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Pebbles On The Shore

Editor
Magazine : Matrusri English
Language : English
Volume Number : 1
Month : July
Issue Number : 2
Year : 1966

[The perfectness of a Divine Manifestation is revealed by the profundity of spiritual experiences that it is able to confer on common mortals-not mere miracles.

This feature presents before the reader one such instance in Mother’s life when Mother con ferred the highest spiritual experience on an old lady of Bapatla Raiammagaru. Rajamma was already famous for her austerity, scholar ship and the zeal to initiate people into mysti cism. Approaching her on the humble pretext of being initiated by her. Mother restored her soul from formalism and dogma to real mysti cism. – EDITOR]

“My Lord hides Himself, and my Lord
Wonderfully reveals Himself”

– Kabir

It always rests with the Divine either to manifest itself or to reveal its manifestation as such to anyone- No amount of effort on the individual’s part can take one to God Realization. Hence it is that Lord Krishna declared

“Not by the performances of sacrifices or giving of alms, penance or study can I be seen in this way by others.

(The Bhagavadgita Ch. 12, Verse 53)

Mother once said: “I can not be known; you know me only when I make myself known to you.” She meant that it is by her grace only that one would be enabled to experience her divinity. The truth of Lord Krishna’s state- ment is amply borne out in Mother’s case when She graced an old lady of Bapatla, by name Rajamma garu, with Knowledge of who she is.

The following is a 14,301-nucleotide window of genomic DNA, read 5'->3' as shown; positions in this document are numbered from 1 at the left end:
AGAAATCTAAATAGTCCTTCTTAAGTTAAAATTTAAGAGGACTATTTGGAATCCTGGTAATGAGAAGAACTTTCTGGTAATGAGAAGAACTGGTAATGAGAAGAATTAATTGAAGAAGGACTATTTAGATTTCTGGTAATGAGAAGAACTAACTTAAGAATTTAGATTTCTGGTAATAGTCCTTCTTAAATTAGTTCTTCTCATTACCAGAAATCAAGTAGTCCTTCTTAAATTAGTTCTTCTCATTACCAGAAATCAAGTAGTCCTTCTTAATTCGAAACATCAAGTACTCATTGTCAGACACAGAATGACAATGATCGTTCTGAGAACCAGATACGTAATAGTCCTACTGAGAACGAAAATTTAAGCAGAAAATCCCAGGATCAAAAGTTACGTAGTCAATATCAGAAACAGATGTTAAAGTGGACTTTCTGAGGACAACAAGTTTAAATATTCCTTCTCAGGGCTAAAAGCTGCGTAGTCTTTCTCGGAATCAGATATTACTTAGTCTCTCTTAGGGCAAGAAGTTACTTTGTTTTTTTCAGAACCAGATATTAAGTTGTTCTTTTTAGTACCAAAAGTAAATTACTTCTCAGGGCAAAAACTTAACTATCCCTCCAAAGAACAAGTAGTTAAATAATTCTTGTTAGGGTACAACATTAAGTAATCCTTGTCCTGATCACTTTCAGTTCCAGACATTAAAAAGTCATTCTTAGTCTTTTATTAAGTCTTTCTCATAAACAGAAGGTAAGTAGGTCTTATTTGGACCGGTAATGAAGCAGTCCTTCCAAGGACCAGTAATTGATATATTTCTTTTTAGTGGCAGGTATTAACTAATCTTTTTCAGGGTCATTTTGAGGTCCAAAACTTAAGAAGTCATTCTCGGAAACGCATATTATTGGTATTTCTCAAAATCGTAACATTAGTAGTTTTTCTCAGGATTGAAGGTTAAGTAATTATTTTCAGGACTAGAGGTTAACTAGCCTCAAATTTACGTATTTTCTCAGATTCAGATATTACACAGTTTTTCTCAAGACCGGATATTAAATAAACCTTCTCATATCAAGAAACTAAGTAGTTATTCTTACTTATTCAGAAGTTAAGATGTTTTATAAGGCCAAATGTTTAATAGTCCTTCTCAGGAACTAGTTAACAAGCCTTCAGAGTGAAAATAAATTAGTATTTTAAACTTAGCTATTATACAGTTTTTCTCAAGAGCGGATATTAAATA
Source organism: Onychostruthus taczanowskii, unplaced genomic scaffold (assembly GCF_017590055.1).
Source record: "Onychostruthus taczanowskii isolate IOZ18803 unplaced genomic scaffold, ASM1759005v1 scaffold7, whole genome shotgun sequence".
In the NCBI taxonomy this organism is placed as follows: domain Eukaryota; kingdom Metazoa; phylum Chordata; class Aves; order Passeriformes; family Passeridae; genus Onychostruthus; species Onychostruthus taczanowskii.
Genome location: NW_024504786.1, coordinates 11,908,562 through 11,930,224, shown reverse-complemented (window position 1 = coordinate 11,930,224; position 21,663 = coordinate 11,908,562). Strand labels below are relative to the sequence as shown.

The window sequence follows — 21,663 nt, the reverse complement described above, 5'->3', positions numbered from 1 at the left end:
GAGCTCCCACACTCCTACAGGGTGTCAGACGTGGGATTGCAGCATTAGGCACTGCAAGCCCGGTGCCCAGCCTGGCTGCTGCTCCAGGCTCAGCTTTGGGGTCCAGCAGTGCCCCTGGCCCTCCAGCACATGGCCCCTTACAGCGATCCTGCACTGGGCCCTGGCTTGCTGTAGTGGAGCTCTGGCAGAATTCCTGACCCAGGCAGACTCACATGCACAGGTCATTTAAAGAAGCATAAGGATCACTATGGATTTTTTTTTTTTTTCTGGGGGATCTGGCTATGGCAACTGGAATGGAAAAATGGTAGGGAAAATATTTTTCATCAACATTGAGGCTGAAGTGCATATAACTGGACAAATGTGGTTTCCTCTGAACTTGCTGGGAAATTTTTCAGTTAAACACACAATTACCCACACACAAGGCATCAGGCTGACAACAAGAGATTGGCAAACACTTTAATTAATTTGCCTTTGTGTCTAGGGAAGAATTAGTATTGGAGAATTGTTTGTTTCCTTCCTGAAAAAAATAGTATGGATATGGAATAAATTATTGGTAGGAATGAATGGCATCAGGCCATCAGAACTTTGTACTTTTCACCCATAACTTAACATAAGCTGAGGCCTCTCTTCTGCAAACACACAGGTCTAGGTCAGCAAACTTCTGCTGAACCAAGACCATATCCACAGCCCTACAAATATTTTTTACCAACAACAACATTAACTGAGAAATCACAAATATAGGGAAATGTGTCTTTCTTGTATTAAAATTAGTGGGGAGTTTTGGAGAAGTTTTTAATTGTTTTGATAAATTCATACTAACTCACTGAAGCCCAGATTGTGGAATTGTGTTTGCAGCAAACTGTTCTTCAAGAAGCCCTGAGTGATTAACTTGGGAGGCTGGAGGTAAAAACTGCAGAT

The whole story began when one of Mother’s aunts wanted to take Mother also to her spiritual guide, Desiraju Raja- mma Garu, for initiation.

On 23rd of August 1949, at about 5-30 in the evening Mother was taken to Rajamma’s house. Mother took sugarcandy (Misri) with her as an offering. Rajamma ex- pressed her reluctance to take it directly from Mother’s band by asking her to keep it on the ground and then accepting it. In accordance with forma lity, Mother bowed to touch Rajamma’s feet when the latter hastily withdrew her feet saying that if she allows her feet to be touched, others’ sins would cling to her.

In the course of fcrmal enquiries, Rajamma knew that Mother came from Jillella mudi, and that her husband is the Karanam of that village.

R: Have you children?

M: Yes.

R: How many?

Her aunt intervened and told Rajamma that Mother has three children. What answer Mother could have given if it were left to her is a matter of guess for us.

R: What can I do for you?

M: What for can I approach you except seeing?

 R: Is it only seeing me or have you any other pur pose in your mind? (i.e. like getting initiated)

M: No other purpose till this moment. I heard about you from my aunt and so I came to see you.

R: Do you spend your time striving for the Real?

M: What is that?

 R: (I mean) talking about God always and such noble pursuits.

M: Pardon me for asking you again and again; I do not understand what is meant by elevated talk; please elucidate it for me.

 R: Aren’t you educated even a little?

It is strange that these days a girl can not underastand this much!

M: Any number of girls one might see; still there would always be some who are not seen; I am one of them 

R: In view of the present times (conditions) and your family background, I was only surpised that you should be uneducated.

M: Time is one but experiences might vary.

R: When time is one, how does experience vary? Suppose the sun has set, all of us would be lighting our lamps. Don’t we?

 reality. So to God who is identical with time (Compare ‘Kalosmi’, ‘Kalah kalayatam aham has two facets the manifest and the unmanifrst. Here she is talking in terms of the Absolute for she is That.

The statement also means that variation in experiences mark the passage of time as past, present and future, for the common man whose life is bound dy forgetfulness beyond birth and death. One who transcends these barriers (that is how Lord Krishna described himself in the Bhagavadgitha) experiences time as one eternal present. So she says to Rajamma that in reality time is one and what makes it appear as diffe rent is difference in experience.